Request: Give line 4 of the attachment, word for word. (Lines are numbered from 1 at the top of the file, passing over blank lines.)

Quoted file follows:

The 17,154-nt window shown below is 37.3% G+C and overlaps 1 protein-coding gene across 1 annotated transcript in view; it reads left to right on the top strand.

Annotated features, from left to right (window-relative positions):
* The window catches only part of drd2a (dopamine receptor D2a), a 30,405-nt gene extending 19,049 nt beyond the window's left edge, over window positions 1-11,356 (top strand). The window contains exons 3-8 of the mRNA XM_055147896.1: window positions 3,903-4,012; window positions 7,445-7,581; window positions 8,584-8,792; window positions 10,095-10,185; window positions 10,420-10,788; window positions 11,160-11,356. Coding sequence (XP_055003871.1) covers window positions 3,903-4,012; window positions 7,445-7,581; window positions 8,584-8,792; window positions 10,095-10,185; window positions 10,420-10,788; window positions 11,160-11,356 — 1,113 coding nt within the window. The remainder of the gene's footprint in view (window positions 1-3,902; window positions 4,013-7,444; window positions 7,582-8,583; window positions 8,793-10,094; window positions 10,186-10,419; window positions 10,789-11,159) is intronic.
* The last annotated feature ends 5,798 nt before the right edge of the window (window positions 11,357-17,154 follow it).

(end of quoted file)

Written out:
* The last annotated feature ends 5,798 nt before the right edge of the window (window positions 11,357-17,154 follow it).